by Brenda Stubbs, Triad Regional Coordinator & Jennifer Vickery, Western Regional Coordinator
Smoking status, alcohol and drug use, folic acid intake, chronic health conditions like diabetes, hypertension, asthma, STIs…these are all things that are routinely screened for and monitored in the preconception or early prenatal period because they can lead to poor birth outcomes. However, screening for mental health status is often glossed over or skipped altogether. Why is that such a big concern? Poor maternal mental health – namely perinatal mood and anxiety disorders (PMADs) – are the #1 complication of pregnancy and childbirth AND a leading cause of premature birth. They affect about 15% of women (and some medical experts say 20%) – nearly 1 million women nationwide each year. Yet only about 15% of women are screened for mental health status. Compare that to gestational diabetes, another leading complication of pregnancy, which affects only 3-5% of women but is universally screened for during prenatal visits. More women will develop a PMAD than all of the other pregnancy complications combined, but unfortunately these disorders are highly misunderstood and under-diagnosed.
It’s important to note that while many women who develop a PMAD have never experienced any mental health issues prior to pregnancy, more than half – about 54% — had a pre-existing mental health disorder in their preconception years. These can include depression, anxiety, OCD and bipolar disorder, and they can put the women who have these pre-existing conditions at much greater risk of developing a PMAD during pregnancy and in the postpartum period. In addition, a woman who experienced a PMAD or postpartum depression with a previous pregnancy is also at a higher risk. So, if we could identify and treat mental health issues in the preconception (and interconception) period, it would be a big step toward reducing the risk/incidence of PMAD. All preconception health visits with women of childbearing age should include an assessment of their mental health status, and once pregnant, a woman should be screened for PMADs as a routine part of prenatal care.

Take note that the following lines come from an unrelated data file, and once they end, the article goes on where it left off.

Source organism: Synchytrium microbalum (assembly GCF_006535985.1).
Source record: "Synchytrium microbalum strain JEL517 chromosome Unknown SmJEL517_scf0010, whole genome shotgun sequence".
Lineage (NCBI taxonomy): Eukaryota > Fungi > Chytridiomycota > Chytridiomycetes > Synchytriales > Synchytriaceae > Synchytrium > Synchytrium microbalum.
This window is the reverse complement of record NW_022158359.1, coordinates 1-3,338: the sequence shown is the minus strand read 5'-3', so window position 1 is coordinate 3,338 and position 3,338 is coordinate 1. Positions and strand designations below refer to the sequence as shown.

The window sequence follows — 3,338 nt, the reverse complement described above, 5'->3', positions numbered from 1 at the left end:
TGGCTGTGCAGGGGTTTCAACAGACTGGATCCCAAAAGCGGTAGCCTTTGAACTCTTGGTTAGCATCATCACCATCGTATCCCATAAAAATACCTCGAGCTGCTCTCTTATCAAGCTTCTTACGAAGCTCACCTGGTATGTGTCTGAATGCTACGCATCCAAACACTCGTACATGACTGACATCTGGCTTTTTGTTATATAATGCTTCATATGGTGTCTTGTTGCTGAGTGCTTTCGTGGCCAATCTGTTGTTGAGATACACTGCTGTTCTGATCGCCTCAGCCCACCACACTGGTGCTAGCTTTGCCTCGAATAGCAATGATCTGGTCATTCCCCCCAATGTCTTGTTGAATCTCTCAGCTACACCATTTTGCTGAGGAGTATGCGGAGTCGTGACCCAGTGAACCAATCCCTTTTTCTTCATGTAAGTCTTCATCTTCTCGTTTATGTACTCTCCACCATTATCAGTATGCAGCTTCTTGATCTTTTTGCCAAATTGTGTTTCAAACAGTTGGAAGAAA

As health professionals, we need to help women understand that PMADs are very treatable and there IS a light at the end of the tunnel. “Becoming a mother is…one of the most significant physical and psychological changes a woman will ever experience,” (Dr. Daniel Stern, The Birth of a Mother) but by normalizing and validating the many feelings a new mother may have – guilt, shame, disappointment, extreme worry or fear – we can help reduce the stigma associated with PMAD/postpartum depression. Consider the fact that 400,000 babies are born each year to mothers who are already experiencing depression, and this number does not include the babies born to mothers who will become depressed or develop a PMAD in the postpartum period. And since we know that poor maternal mental health can lead to poor maternal physical health, premature birth, and poor mother-baby attachment (which can cause problems/delays with the child’s emotional, social and cognitive development), the benefit of identifying and addressing maternal mental health issues becomes quite clear.
There is much more to discuss about this important topic. Part two of “The Intersection of Physical and Mental Health and Its Impact on Birth Outcomes” will be posted Oct. 12. Receive an alert from us by joining our mailing list!
Affect Disord. 2017 Aug 1;217:34-41. doi: 10.1016/j.jad.2017.03.049. Epub 2017 Mar 30. Preconception gynecological risk factors of postpartum depression among Japanese women: The Japanese Environment and Children’s Study (JECS)
Silverman, M.E. (2017) The risk factors for postpartum depression: A population based study. Depression and Anxiety, 34, 178-187. DOI: 10.1002/da.22597